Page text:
To paraphrase Gérard Courtois, editorial writer for Le Monde, if the French weren’t just a few weeks away from a presidential election that will decide the future of one of the world’s largest economic powers, this Punch and Judy show might be amusing. But they are and it isn’t. The Conversation

By what outwardly looks like a small miracle, François Fillon is still the Republicans’ candidate for the French presidency. He continues to insist that allegations that he employed members of his family in fake jobs are not an obstacle to his candidacy. Indeed, when he revealed that he was to be formally questioned about the matter, he went on the counterattack, accusing the government of manipulating the judiciary to carry out a “political assassination”.

Attacking the left might be just politics but accusing the judiciary of bias is populism. Fillon’s statement therefore didn’t go down well with his more moderate supporters.

A steady stream of defections from his camp – including his official spokesman and his campaign organiser – became a flood. Calls for him to stand down in favour of Alain Juppé appeared almost irresistible. An opinion poll even had Juppé winning the first round of the election, ahead of Emmanuel Macron – thereby eliminating Marine Le Pen.

It looked as if Fillon’s goose, if not cooked, had at least contracted avian flu. But he still held an important card in his hand: the unwavering support of the conservative, Catholic right. This group has no love for the more liberal, moderate Juppé. Just as he announced his intention to fight on, Fillon also announced a rally at the Place du Trocadéro – a square in the 16th arrondissement of Paris.

It later emerged that the mobilisation would be organised in collaboration with Sens Commun (meaning Common Sense, but also Shared Direction) – the political wing of the Manif pour Tous movement that emerged in opposition to the Hollande government’s legalisation of same-sex marriage.

Rallying to their man

Paris has a very clear political topography. The west belongs to the right, the east to the left, with the Louvre acting as a sort of dividing line. Thus, the Place de la Bastille is where the left celebrates its victories. And in the middle, the Place des Pyramides, with its golden statue of Joan of Arc, has been appropriated by the Front National.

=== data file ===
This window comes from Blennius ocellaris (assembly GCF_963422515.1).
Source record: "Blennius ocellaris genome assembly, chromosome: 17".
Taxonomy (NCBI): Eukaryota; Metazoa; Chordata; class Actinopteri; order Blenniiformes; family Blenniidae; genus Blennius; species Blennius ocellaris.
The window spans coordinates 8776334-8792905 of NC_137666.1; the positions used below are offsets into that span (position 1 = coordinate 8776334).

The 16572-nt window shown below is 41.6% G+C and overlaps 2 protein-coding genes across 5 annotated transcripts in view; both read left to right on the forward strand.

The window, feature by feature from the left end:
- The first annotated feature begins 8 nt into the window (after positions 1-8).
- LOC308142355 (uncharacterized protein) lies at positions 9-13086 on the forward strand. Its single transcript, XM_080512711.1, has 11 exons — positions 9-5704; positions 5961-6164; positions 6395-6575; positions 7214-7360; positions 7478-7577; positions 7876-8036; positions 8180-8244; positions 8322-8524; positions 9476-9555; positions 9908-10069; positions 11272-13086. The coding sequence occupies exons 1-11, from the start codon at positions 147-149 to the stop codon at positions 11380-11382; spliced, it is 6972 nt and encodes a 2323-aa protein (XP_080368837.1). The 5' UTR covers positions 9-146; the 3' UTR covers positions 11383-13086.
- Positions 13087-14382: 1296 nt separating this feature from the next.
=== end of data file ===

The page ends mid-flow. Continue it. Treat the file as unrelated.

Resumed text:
The Place du Trocadéro, which offers the Eiffel Tower as a fine backdrop, was where Nicolas Sarkozy staged his last meeting before the second round of the 2012 election. It is also a square that can be divided in two so as to make the crowd there look much bigger than it really is. Fillon and what remained of his team asked supporters not to bring placards. Instead, they would supply tricolours. A tricolour waved in a Delacroix style fills much more space than a daubed piece of cardboard.

A large crowd did indeed turn out for the rally. Bruno Retailleau, the leader of the Republican group in the Senate, claimed they were 200,000 people there. That’s two-and-a-half times the capacity of the Stade de France. A more realistic estimate would be 40-50,000, but because of the way the crowd was shot (by Fillon’s team) it looked big enough. Critics might also say that if a right-wing candidate cannot organise a decent turn-out in the 16th, then they should probably give up.

In the end, the rally proved to be a tipping point. Fillon appeared on television later that evening to reiterate that he was staying in the race. Juppé’s moment had passed. The following morning, Juppé delivered a short but powerful speech to confirm that he would not seek to replace Fillon. He did, though, have stern words for his rival:

“What a waste. In the wake of our primary, François Fillon, to whom I immediately and loyally gave my support, had an open path to the Elysée. But his system of defending himself [against the allegations] has led him down a blind alley.”

Slowly but surely, in the days since, Fillon has put together a new team, in particular promoting Sarkozy supporters to important positions. There has also been talk of a “ticket” whereby Fillon would formally adopt François Baroin as his future prime minister, if he is elected. Many of those who had called for him to stand down have returned to the fold. Even the centre-right Union of Democrats and Independents, which had suspended its support for Fillon, has rallied overwhelmingly to him once more.

Fillon’s victory comes at a price. He has played the Republicans’ right against its left and the electorate against the party notables. The party, so carefully welded together by Jacques Chirac, Jean-Pierre Raffarin and Juppé in 2002, is on the brink of imploding. Only victory on May 7 can save it.

Somewhere beneath the crushing weight of the Fillon Affair is an election campaign struggling to escape and a country trying to understand who is proposing what for the next five years. Meanwhile, various left-wing heavyweights have begun to rally to Macron. And in its March 8 edition, Le Monde announced that one third of the French population agrees with the views of the far-right, although paradoxically, fewer voters find Marine Le Pen or her party appealing than in previous surveys. Nevertheless, a third of the votes will not win her the election.

Paul Smith is an Associate Professor in French and Francophone Studies at the University of Nottingham

This article was originally published on The Conversation. Read the original article.